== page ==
nobel 2011

Literature Prize to Tomas Tranströmer

6:31 min

Swedish poet Tomas Tranströmer has been announced as the 2011 Nobel laureate in Literature.

Explaining why Tranströmer was chosen this year, the Swedish Academy's secretary, Peter Englund, says that "through his condensed, translucent images, he gives us fresh access to reality."

The 80-year-old is best known for his breakthrough work 17 dikter (17 poems), written when he was a young man in 1954. Critics have praised his use of metaphor and economy of words.

"He has a fantastic ability with metaphors, but not just in a sort of technical sense. But he has the ability to find metaphors, details, that can make an entire situation or a thing or a feeling very very understandable," Englund tells Radio Sweden.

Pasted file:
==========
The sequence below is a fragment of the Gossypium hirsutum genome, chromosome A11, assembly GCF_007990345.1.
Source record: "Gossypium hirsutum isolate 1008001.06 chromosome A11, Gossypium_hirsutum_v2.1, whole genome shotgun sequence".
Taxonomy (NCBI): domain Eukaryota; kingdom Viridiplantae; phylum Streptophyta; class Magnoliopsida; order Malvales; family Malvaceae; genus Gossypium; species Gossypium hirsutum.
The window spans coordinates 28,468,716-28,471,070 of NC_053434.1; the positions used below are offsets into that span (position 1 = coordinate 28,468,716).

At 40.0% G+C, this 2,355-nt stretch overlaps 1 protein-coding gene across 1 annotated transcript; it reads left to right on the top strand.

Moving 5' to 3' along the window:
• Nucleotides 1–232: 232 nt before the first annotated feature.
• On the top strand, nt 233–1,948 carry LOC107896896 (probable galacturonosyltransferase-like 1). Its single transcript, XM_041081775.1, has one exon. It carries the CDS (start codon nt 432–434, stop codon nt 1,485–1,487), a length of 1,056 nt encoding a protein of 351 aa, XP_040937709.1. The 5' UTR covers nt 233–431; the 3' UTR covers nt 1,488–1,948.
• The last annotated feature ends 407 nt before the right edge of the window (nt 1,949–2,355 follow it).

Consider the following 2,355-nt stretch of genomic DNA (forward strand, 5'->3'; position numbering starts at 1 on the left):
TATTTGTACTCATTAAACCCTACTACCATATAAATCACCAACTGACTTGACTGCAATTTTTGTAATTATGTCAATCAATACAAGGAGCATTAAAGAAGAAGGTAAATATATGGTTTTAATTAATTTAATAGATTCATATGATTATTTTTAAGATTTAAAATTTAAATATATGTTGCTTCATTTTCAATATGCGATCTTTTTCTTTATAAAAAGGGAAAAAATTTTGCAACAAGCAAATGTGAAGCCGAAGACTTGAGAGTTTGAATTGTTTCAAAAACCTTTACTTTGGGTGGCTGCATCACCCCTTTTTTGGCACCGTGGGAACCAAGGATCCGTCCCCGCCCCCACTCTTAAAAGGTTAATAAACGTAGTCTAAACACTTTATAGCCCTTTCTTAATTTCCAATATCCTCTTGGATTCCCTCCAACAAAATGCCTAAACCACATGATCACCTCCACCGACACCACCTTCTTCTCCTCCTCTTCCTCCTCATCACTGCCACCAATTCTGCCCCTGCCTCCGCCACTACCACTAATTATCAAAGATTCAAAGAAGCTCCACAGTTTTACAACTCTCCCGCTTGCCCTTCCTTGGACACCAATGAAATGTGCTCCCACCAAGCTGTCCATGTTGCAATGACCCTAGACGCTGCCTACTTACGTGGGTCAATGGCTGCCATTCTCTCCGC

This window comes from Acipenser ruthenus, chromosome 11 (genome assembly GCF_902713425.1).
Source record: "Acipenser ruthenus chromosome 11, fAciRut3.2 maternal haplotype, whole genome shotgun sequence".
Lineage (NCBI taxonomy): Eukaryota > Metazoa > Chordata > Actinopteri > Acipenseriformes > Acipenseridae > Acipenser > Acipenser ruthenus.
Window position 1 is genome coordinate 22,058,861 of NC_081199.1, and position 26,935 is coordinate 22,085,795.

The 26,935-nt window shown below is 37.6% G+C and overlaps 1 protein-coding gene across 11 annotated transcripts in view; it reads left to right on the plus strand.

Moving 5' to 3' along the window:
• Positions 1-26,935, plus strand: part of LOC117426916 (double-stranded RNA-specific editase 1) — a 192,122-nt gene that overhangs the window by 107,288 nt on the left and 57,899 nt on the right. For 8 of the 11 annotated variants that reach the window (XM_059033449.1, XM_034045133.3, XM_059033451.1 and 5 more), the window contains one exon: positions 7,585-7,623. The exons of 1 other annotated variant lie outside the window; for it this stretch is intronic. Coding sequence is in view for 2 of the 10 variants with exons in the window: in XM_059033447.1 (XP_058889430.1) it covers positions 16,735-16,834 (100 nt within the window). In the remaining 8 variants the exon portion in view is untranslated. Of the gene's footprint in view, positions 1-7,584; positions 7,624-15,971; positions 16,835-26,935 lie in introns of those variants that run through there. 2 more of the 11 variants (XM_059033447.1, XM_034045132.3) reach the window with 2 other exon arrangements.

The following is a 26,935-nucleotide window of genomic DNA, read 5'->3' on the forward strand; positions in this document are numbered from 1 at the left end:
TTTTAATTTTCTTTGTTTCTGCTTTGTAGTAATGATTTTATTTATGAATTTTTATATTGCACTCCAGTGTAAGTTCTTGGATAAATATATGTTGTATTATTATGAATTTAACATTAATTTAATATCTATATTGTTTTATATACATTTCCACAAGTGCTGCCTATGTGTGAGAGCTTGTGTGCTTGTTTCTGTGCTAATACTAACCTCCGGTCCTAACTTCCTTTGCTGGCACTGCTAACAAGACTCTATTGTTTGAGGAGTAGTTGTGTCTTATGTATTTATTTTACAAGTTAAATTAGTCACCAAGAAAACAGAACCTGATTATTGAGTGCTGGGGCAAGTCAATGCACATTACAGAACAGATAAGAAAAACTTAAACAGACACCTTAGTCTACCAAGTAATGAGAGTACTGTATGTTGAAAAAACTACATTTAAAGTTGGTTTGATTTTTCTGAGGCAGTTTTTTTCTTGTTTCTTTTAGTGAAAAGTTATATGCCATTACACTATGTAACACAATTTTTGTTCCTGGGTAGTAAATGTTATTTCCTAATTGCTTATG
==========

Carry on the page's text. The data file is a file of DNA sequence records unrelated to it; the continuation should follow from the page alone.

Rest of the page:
Englund describes how Tranströmer treats the image of an oak tree in mid-winter in one of his poems, saying, "the greenery will erupt from the bottles of the oak."

"It's a wonderful image, how the greenery will pop out, like from champagne – from a bottle," says Englund, adding that it has made an indelible impression on the way he looks at winter landscapes.

While not known to be a prolific writer, Tranströmer's work has been translated into 60 languages, including English; one collection entitled A Half-Finished Heaven.

Tranströmer suffered a stroke in 1990, which has made him largely unable to speak. However, he has continued to publish work.

It is nearly 40 years since a Swede has won this prize.